What Laura should have done? It would be fine and prudent to take a pause. Laura needs to do some reading and research. Maybe Laura doesn't have an IPS - doesn't even know what an AA is. Laura needs to determine her risk tolerance. Laura needs to write an IPS once she has decided on an AA. Laura might then do enough reading during this research pause to come across studies showing she is better off investing into her AA sooner rather than later.
If your risk tolerance is such that you are hesitant to invest all in one Lump Sum - you really need to ask yourself if you actually have the right AA for your risk tolerance.
All fair points, and let me just say I very much appreciate you taking the time with this. Okay, so, as far as Laura's goals and strategy, this is it in a nutshell:

Laura wants to generate an inflation-adjusted yearly income of $75,000. She has created a spreadsheet that shows, using a pessimistic 4% inflation rate for the next 60 years, and zero interest income, $19,000,000 will last her till she's 106 years old. This isn't even using the million in stocks. So, these calculations lead her to conclude she doesn't need more stocks. However, there are problems with Laura's plan:

1. She's keeping too many eggs in one basket, i.e. in cash. This, just in general principal, seems like a bad thing to do.
2. What if Laura isn't being pessimistic enough regarding the 4% inflation/zero interest scenario? What if there is crazy inflation coupled with crazy negative interest rates? What about wealth taxes?

Laura isn't sure how to approach this. One the one hand she would like to diversify, on the other she is scared of risk assets. It is something of a quandary.

$75K is a 0.357% WR...anything aside from burying it under the pool in the backyard works. $75K for 60 years is $4.5M. Park $5M in TIPS and do whatever with the remaining $15M.

If there is ever a wealth tax she can afford to buy a new citizenship, pay the exit tax (if there is one) and renounce her US citizenship. More likely is that it would be tied up in the courts until she is gone anyway.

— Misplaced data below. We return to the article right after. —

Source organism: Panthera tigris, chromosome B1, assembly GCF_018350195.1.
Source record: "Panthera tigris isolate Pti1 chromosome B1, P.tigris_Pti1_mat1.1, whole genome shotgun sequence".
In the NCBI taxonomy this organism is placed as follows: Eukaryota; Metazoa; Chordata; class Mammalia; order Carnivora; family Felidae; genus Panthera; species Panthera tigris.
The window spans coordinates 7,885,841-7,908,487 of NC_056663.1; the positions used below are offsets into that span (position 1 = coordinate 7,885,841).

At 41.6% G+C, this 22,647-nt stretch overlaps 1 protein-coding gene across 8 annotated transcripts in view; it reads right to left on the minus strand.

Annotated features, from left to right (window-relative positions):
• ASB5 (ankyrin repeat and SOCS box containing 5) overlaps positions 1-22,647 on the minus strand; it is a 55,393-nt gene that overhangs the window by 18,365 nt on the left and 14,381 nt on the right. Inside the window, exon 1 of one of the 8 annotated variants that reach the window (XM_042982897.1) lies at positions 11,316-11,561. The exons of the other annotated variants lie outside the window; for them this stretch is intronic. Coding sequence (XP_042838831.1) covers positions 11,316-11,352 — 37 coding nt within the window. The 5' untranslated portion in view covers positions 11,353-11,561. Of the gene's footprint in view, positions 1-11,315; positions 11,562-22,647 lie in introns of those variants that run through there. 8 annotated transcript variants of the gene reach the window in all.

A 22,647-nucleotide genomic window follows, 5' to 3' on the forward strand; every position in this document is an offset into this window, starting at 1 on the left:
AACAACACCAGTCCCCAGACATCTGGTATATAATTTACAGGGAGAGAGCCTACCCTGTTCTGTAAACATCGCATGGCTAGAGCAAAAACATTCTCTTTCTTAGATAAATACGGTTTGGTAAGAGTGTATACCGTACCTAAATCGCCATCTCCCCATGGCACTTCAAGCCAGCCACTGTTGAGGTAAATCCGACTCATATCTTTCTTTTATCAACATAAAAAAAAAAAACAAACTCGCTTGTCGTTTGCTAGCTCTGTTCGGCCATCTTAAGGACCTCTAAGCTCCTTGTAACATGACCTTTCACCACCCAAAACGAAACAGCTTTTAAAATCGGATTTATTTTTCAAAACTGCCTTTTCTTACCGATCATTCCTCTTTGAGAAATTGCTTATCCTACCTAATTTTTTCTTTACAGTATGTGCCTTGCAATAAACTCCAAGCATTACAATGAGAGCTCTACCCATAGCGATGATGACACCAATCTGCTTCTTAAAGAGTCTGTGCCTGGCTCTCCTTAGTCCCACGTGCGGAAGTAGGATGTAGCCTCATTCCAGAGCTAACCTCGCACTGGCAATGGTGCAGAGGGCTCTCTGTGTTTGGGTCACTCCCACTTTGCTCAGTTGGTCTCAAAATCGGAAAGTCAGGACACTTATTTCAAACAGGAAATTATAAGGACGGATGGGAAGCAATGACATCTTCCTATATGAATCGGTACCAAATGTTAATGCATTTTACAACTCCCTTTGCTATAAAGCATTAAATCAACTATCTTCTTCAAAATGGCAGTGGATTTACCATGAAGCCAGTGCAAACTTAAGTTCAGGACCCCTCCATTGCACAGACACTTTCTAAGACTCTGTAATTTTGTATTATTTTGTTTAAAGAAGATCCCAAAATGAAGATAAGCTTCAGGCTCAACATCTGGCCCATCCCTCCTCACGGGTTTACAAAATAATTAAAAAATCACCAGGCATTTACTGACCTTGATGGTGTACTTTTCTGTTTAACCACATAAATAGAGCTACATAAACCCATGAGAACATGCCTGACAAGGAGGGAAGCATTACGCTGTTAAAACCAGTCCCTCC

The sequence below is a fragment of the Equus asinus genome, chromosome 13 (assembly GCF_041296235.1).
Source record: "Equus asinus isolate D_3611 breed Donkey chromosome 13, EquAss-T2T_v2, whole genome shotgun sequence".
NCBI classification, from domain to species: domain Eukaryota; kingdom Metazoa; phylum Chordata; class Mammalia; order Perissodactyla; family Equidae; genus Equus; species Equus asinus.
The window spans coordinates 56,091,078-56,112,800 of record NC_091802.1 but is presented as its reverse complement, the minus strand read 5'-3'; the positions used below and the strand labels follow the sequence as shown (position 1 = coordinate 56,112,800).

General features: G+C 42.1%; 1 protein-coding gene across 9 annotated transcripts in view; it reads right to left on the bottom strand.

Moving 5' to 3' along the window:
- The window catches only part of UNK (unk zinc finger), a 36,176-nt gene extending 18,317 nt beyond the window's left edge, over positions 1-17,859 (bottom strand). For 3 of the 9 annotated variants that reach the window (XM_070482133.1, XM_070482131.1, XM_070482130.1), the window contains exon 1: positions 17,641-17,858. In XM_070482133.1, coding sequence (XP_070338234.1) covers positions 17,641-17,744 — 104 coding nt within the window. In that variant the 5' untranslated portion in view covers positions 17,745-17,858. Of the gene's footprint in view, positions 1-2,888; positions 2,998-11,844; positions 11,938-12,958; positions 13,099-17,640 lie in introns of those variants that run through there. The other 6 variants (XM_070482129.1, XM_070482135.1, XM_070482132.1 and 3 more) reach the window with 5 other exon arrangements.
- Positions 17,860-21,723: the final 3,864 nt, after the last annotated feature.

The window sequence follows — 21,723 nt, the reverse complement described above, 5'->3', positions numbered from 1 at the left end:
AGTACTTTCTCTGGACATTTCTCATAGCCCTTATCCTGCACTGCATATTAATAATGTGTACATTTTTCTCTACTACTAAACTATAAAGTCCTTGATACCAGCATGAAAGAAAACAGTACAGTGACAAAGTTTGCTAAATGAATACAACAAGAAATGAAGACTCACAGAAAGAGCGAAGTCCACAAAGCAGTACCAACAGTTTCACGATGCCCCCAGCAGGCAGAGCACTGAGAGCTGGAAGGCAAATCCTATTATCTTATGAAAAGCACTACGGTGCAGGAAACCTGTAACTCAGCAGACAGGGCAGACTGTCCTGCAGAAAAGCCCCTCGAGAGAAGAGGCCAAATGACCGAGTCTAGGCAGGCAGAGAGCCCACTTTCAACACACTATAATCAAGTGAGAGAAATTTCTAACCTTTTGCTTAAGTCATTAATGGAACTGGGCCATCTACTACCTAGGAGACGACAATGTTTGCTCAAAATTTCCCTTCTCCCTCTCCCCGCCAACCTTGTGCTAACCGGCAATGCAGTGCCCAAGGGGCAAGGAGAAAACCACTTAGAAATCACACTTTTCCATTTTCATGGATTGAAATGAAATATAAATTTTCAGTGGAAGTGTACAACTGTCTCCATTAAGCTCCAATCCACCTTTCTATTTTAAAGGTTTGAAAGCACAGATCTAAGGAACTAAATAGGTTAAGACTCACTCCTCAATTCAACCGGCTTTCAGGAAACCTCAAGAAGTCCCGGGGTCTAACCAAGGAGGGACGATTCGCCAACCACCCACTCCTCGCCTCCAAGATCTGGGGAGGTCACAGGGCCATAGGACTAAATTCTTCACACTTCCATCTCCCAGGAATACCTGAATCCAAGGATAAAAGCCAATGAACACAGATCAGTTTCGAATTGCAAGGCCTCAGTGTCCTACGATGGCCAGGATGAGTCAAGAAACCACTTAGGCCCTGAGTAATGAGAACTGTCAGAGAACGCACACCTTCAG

You think it'll be okay if Laura DCAs into TIPS?
“There are no answers, only choices.” ― Stanislav Lem, Solaris
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Re: How did you determine risk tolerance?

Post by DSBH »

Interesting question. What I have learned - correctly and/or incorrectly - and continued to learn new things every day - about financial risk tolerance can be generally described in 3 parts: risk, tolerance, and mitigation.

Risk: to me, the uncertainty of not having (enough) money when you really need it due to unexpected as well as expected events - in the short (e.g. job loss), medium (e.g. kids' college fund), and longer term (e.g. retirement).

Tolerance: how much pain - financially (e.g. borrow from credit card at 20% interest), mentally (e.g. going crazy when stock market tanks), and physically (e.g. loss of sleep thinking about having to sell stocks when market is down) among others - you're willing to endure if such event(s) happens.

Mitigation: once I think that I somewhat understand my financial risk tolerance, then I research on mitigation strategies from knowledgeable people and use them as applicable to my situation. For instance, saving in safe investment to establish emergency fund to address short-term risk (and reduce the risk of have to sell stocks when market is down), and investing in higher return / higher volatility stock/bond to address medium and long-term concerns.

There are plenty of good advice already about how to handle market volatility so I just wanted to mention that I'd like to keep an eye on my medium/long term goal(s) and mostly try to ignore the volatility in the process since I don't gain or lose unless I sell - kind of a risk mitigation strategy that improves tolerance. Easier said than done I realize, since I was pretty nervous during periods of Black Monday in 1987, March 2000 etc. It may help also to consider switching to a more conservative investing strategy when you're getting close to your mid/long term goal(s).
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Re: How did you determine risk tolerance?

Post by SmileyFace »

Robot Monster wrote: Wed Jul 29, 2020 10:14 am
nigel_ht wrote: Wed Jul 29, 2020 9:59 am
Robot Monster wrote: Wed Jul 29, 2020 9:07 am
DaftInvestor wrote: Wed Jul 29, 2020 7:36 am But if Laura simply tossed $1M into VTI and said "let's see how this goes" as you stated - and made 50% after 1 year - she might then think "WHO-HOO - this investment is great - I am going all in!" The reason not to invest right away should have nothing to do with "Lump Sum" versus "DCA". The reason is that Laura needs to educate herself.